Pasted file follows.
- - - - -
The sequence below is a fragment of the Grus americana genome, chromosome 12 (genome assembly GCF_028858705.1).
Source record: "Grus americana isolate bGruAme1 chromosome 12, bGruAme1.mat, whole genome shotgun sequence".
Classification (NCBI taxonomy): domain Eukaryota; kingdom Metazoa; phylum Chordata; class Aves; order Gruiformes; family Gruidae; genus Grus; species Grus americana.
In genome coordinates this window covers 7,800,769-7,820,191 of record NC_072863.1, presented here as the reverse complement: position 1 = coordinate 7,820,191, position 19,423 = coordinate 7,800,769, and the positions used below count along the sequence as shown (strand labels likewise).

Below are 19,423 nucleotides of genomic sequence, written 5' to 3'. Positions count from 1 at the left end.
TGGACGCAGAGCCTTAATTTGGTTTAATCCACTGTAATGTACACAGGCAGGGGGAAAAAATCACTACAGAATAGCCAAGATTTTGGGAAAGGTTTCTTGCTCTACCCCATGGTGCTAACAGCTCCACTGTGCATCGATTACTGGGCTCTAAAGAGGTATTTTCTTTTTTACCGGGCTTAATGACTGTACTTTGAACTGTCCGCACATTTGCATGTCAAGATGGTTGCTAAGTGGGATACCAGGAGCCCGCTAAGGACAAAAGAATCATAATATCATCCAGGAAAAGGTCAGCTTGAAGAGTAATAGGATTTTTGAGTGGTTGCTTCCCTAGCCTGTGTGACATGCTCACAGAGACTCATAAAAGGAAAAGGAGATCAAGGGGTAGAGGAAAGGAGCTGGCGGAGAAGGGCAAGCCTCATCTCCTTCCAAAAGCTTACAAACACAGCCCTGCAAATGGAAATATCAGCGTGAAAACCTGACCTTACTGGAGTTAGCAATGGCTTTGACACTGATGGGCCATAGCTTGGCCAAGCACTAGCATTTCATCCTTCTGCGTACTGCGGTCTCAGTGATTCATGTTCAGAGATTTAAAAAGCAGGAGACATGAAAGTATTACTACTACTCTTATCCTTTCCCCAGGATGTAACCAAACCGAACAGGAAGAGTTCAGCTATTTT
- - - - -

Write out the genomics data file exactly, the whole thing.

The sequence below is a fragment of the Grus americana genome, chromosome 12 (genome assembly GCF_028858705.1).
Source record: "Grus americana isolate bGruAme1 chromosome 12, bGruAme1.mat, whole genome shotgun sequence".
Classification (NCBI taxonomy): domain Eukaryota; kingdom Metazoa; phylum Chordata; class Aves; order Gruiformes; family Gruidae; genus Grus; species Grus americana.
In genome coordinates this window covers 7,800,769-7,820,191 of record NC_072863.1, presented here as the reverse complement: position 1 = coordinate 7,820,191, position 19,423 = coordinate 7,800,769, and the positions used below count along the sequence as shown (strand labels likewise).

Below are 19,423 nucleotides of genomic sequence, written 5' to 3'. Positions count from 1 at the left end.
TGGACGCAGAGCCTTAATTTGGTTTAATCCACTGTAATGTACACAGGCAGGGGGAAAAAATCACTACAGAATAGCCAAGATTTTGGGAAAGGTTTCTTGCTCTACCCCATGGTGCTAACAGCTCCACTGTGCATCGATTACTGGGCTCTAAAGAGGTATTTTCTTTTTTACCGGGCTTAATGACTGTACTTTGAACTGTCCGCACATTTGCATGTCAAGATGGTTGCTAAGTGGGATACCAGGAGCCCGCTAAGGACAAAAGAATCATAATATCATCCAGGAAAAGGTCAGCTTGAAGAGTAATAGGATTTTTGAGTGGTTGCTTCCCTAGCCTGTGTGACATGCTCACAGAGACTCATAAAAGGAAAAGGAGATCAAGGGGTAGAGGAAAGGAGCTGGCGGAGAAGGGCAAGCCTCATCTCCTTCCAAAAGCTTACAAACACAGCCCTGCAAATGGAAATATCAGCGTGAAAACCTGACCTTACTGGAGTTAGCAATGGCTTTGACACTGATGGGCCATAGCTTGGCCAAGCACTAGCATTTCATCCTTCTGCGTACTGCGGTCTCAGTGATTCATGTTCAGAGATTTAAAAAGCAGGAGACATGAAAGTATTACTACTACTCTTATCCTTTCCCCAGGATGTAACCAAACCGAACAGGAAGAGTTCAGCTATTTT